US forage and hay exporter partners for Middle East expansion

© iStock/jowil

Agthia Group and Anderson Hay and Grain are forming a joint venture to bring US forage and feed products to the United Arab Emirates (UAE) and GCC (Cooperation Council for the Arab States of the Gulf). 

Anderson said it timed the announcement of the JV to coincide with attendance at the AgraME show in Dubai. The company produces hay and forage products for livestock and horses.

A company, Agrivita Marabe, is in the process of being set up - Anderson said the forage products will be distributed using that brand label. 

The US feedstuffs exporter is expecting to have a solid presence in the Middle East arising out of the JV. 

“This new initiative compliments the global presence of Anderson Hay and Grain as we expand our business through key strategic partnerships with regional industry leaders,” said Mike Trua, Anderson CMO. “We have strong results in Japan, Korea, and China, and through our [joint venture] with Agthia, will serve customers and lead the market in the GCC and Middle East.”

Both companies said they expect the JV to support the regional farming industry and to improve food security in the UAE and GCC areas by enabling access to "high quality" livestock feed. 

Abu Dhabi headquartered Agthia, which has 50 types of animal feed products targeting the ruminant and poultry segments in its Agrivita portfolio, said the combined strength of both parties will provide a solid supply and distribution alternative in the UAE and the GCC markets that "would be difficult to achieve working independently.”

“At the roots of this company [Agthia] lies animal feed,” said Tariq Al Wahedi, acting CEO of Agthia. “This joint venture is another step in this direction, complementing our existing animal feed portfolio and providing a full-service solution to our livestock customers in the UAE.”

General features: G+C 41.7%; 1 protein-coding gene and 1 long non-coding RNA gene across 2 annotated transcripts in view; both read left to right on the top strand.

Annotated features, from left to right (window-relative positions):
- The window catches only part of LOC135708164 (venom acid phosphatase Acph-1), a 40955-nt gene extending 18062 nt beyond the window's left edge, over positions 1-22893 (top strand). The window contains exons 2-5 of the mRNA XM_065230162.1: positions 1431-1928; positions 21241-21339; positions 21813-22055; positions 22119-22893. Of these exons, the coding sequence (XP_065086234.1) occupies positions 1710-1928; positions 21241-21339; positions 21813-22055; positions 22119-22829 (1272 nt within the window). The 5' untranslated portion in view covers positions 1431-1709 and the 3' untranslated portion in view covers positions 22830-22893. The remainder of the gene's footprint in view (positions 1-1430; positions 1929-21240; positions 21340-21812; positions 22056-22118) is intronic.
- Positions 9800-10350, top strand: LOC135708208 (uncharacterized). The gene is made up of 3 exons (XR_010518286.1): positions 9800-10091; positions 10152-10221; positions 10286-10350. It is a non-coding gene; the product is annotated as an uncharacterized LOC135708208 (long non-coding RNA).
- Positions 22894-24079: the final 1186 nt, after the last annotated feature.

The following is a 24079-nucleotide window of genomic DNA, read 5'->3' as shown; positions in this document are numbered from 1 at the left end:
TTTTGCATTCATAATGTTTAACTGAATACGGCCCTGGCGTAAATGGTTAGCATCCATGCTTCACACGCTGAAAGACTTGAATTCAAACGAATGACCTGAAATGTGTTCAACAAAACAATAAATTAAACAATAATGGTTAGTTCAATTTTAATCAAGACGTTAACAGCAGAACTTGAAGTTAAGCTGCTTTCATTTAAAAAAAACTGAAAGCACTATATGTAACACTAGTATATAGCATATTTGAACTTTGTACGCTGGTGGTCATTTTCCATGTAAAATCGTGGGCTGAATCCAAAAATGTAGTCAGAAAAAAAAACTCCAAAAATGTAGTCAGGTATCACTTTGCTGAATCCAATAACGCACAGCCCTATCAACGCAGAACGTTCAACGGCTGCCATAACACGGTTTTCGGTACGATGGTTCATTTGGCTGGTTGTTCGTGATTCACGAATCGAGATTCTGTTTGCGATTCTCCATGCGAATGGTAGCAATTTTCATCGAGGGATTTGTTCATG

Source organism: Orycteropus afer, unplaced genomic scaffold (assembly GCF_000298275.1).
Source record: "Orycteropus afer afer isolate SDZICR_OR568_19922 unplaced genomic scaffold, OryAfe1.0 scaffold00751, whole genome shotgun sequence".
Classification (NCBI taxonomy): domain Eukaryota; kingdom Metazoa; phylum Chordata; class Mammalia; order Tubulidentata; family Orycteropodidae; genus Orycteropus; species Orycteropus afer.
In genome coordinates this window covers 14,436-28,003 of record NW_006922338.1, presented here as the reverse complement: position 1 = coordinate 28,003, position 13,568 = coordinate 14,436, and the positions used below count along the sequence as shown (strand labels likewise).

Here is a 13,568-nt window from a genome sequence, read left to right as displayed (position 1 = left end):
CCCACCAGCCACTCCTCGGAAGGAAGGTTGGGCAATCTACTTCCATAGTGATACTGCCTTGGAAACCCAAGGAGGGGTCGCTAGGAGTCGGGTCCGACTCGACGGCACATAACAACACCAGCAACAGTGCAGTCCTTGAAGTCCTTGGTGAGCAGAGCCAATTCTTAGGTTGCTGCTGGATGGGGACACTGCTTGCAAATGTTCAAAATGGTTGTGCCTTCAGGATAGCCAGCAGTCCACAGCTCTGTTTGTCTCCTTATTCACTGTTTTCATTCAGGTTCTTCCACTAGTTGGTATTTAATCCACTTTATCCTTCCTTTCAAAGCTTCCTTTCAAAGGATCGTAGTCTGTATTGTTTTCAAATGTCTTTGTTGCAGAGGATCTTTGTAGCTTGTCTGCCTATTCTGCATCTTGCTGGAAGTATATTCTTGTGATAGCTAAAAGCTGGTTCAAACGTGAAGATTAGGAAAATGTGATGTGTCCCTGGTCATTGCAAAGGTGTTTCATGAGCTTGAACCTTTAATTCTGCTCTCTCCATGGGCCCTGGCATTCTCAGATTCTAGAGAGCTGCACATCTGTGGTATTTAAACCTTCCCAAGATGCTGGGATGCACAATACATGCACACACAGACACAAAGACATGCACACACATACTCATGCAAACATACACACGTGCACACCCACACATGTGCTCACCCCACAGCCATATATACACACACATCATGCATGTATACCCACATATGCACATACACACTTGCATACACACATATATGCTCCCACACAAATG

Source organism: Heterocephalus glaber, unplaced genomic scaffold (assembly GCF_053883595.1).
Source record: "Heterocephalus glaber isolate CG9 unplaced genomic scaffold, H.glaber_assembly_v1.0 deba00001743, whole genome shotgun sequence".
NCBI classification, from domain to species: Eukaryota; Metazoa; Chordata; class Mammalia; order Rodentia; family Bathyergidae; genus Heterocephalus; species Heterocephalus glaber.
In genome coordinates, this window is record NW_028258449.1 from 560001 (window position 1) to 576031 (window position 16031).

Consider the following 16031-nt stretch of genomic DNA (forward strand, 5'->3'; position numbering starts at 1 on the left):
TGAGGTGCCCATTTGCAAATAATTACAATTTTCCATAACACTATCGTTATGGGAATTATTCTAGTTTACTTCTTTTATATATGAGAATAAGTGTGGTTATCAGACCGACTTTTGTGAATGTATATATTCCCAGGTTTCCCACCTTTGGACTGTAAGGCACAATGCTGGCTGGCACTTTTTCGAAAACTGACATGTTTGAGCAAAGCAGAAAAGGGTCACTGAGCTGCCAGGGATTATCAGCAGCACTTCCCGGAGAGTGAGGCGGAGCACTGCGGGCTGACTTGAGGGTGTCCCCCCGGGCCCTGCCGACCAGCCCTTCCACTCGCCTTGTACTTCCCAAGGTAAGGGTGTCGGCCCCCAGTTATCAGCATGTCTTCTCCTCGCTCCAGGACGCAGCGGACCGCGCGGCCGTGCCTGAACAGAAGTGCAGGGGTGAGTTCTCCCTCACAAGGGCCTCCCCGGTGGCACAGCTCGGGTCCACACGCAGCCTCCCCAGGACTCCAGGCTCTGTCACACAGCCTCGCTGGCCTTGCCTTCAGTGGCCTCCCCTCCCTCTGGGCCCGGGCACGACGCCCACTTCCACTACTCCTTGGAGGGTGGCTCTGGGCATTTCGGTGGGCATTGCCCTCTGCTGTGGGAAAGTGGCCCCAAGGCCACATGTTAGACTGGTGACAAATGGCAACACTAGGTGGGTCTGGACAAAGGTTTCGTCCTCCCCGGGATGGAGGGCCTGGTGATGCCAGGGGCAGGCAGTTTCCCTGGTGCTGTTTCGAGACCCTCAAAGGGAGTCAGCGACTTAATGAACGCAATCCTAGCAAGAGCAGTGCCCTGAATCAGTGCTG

Ban on grasses 

The company said imports of alfalfa and hay increased from 2006 as the government in Abu Dhabi introduced a gradual ban on local cultivation of animal feed grasses, including alfalfa, as a way to protect underground water reserves.

To augment the shortfall in local production, the government entered the global hay importers market, awarding 600 thousand metric tons of hay to importers to be sourced globally. Agthia reported that, over the years, the scheme has been extended to benefit farmers across the UAE, with imports of hay reaching 2.5 million metric tons per year in 2016.

Financial performance 

Agthia reported net profit of AED 254m ($69.1m) in 2016, an increase of 10% on the previous year, with net revenues rising by 8% to over AED 2bn. The group’s animal feed business is the largest, representing 33% of total revenues in 2016. However, net revenues for the feed business at year end December 2016, were AED 669m - a decline of 2% versus the previous year.

The listed company said both its feed and flour businesses were subject to a change in the subsidy regime in 2016 that has been in place since 2007 in Abu Dhabi. The group said it responded to that development by deploying initiatives to protect volume, ranging from the introduction of more competitive product lines to expanding distribution in especially the northern emirates and export markets, which, it claimed, helped partially mitigate the adverse impact on volume and profits.

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